Why Did House Prices Go Up? A Very Long-Run Historical Decomposition

41 Pages Posted: 27 Dec 2022 Last revised: 27 Mar 2023

See all articles by Martijn Dröes

Martijn Dröes

University of Amsterdam

Alex Van de Minne

University of Connecticut - School of Business

Date Written: December 16, 2022

Abstract

Using several centuries of data on house prices from Amsterdam, the Netherlands, and seven key house price determinants, this paper shows that the historically recent increases in house prices over the past decades can be explained by 1) the increasing effect of interest rates and income on house prices and 2) population growth. These factors explain about 70 percent and 20 percent of the changes in house prices over the period 1970-2012, respectively. These results are in line with the development of mortgage markets in this period and the cycle of urbanization, decline, and subsequent revival of urban conglomerates. Further results show that an error correction model that does not allow for time-varying parameters overestimates shocks out of equilibrium, a key characteristic of a house price bubble, by on average 0.9 times a standard shock out of equilibrium.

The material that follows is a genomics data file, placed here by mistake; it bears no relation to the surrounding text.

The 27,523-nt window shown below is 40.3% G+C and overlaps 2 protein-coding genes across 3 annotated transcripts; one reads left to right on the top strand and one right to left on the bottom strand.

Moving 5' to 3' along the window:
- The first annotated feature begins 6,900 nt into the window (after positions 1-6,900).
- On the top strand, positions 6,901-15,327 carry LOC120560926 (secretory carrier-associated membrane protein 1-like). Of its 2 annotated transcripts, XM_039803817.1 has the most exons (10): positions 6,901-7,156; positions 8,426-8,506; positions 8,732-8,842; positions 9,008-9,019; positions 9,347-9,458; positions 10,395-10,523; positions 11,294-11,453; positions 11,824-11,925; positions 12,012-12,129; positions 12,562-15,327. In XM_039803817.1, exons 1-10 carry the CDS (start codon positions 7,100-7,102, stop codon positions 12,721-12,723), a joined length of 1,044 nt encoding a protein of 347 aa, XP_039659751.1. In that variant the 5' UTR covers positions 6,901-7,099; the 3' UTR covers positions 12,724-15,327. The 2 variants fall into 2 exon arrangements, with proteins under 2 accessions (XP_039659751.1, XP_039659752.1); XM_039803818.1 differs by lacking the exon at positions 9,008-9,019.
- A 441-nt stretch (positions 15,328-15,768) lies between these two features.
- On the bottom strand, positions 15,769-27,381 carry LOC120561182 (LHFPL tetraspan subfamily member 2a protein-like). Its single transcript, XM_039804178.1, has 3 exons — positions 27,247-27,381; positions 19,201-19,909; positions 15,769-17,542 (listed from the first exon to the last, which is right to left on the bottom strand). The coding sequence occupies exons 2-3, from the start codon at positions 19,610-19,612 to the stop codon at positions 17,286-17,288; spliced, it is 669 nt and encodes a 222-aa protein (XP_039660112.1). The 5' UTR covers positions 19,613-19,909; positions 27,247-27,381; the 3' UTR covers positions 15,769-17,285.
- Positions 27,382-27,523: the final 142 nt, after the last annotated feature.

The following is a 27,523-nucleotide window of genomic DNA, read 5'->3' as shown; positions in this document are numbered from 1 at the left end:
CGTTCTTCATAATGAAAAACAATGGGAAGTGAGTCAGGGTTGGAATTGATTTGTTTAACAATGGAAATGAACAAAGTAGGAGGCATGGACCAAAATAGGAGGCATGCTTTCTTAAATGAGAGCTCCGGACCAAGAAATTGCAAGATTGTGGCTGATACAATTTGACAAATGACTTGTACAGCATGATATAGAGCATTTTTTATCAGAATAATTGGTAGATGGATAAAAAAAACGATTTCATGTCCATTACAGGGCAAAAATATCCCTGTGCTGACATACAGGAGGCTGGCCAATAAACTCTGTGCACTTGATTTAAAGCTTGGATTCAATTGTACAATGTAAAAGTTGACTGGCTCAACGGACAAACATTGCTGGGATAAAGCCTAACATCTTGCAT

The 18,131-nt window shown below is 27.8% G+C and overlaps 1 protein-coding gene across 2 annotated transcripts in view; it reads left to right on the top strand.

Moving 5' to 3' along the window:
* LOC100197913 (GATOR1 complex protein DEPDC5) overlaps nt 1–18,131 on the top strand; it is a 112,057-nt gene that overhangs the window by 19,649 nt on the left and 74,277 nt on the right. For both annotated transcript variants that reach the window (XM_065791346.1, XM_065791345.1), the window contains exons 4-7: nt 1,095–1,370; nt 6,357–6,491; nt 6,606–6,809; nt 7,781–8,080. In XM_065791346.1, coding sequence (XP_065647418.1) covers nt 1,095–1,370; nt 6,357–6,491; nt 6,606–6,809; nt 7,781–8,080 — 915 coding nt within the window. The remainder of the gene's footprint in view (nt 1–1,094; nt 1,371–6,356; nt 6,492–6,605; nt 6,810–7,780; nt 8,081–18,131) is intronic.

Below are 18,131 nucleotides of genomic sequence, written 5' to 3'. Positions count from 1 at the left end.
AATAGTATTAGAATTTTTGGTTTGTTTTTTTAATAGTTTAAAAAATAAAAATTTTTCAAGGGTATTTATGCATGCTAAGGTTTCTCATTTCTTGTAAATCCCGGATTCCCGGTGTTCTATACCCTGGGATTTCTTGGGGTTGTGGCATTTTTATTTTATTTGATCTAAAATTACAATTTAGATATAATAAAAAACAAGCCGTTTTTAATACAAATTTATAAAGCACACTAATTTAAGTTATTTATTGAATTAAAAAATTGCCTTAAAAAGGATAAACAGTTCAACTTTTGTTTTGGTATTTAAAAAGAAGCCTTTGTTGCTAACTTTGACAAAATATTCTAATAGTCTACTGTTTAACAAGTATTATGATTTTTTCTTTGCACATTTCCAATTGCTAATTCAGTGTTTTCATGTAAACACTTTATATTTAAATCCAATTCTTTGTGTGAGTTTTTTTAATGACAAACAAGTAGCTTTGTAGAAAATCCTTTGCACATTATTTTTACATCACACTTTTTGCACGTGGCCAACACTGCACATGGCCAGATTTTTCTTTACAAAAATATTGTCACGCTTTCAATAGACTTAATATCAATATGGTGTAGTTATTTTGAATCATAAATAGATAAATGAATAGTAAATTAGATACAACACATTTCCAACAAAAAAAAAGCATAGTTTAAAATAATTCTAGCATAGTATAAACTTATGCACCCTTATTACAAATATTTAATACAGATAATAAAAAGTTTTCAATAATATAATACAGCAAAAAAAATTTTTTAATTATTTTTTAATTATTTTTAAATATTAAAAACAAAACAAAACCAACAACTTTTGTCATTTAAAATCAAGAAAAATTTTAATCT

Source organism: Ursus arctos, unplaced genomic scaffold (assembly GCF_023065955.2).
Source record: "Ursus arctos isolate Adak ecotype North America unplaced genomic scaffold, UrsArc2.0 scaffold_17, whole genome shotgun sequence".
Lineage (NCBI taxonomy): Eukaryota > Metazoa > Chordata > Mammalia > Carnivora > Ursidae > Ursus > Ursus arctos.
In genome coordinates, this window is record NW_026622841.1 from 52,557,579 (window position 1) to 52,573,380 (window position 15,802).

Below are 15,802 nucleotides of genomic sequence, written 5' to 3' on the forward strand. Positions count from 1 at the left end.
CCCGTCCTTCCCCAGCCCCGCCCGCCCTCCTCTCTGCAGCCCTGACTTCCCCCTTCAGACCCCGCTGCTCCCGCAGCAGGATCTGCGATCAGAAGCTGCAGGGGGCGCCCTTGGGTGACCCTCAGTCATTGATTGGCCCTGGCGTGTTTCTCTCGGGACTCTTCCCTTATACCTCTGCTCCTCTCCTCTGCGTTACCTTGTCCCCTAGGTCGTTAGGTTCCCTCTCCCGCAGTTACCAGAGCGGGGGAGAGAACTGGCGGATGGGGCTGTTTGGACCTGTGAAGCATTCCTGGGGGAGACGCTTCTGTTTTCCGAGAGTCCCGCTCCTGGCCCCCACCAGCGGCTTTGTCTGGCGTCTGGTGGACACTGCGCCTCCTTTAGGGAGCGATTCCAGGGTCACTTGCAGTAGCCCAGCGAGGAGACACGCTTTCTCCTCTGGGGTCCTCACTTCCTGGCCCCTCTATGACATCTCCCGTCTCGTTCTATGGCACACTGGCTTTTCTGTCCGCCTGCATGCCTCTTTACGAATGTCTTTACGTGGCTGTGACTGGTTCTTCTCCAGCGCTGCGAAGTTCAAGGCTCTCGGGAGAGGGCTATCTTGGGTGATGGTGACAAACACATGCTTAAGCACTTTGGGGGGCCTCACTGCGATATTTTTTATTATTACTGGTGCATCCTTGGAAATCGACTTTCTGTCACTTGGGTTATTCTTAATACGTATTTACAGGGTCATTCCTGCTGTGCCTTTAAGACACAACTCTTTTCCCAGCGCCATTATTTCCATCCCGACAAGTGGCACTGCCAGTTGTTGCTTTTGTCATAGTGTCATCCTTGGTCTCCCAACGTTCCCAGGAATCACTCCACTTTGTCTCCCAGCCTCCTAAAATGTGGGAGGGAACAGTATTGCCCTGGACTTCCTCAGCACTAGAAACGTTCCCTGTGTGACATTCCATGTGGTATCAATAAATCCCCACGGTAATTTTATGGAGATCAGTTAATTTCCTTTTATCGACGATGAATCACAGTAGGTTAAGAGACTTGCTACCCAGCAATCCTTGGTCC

Keywords: house prices, decomposition, cointegration

JEL Classification: R31, N9, C32

Suggested Citation

Dröes, Martijn and Van de Minne, Alex, Why Did House Prices Go Up? A Very Long-Run Historical Decomposition (December 16, 2022). University of Connecticut School of Business Research Paper No. 23-04, Available at SSRN: https://ssrn.com/abstract=4305156 or http://dx.doi.org/10.2139/ssrn.4305156

Martijn Dröes

University of Amsterdam ( email )

Roetersstraat 11
Amsterdam, 1018 WB
Netherlands

Alex Van de Minne (Contact Author)

University of Connecticut - School of Business ( email )

368 Fairfield Road
Storrs, CT 06269-2041
United States

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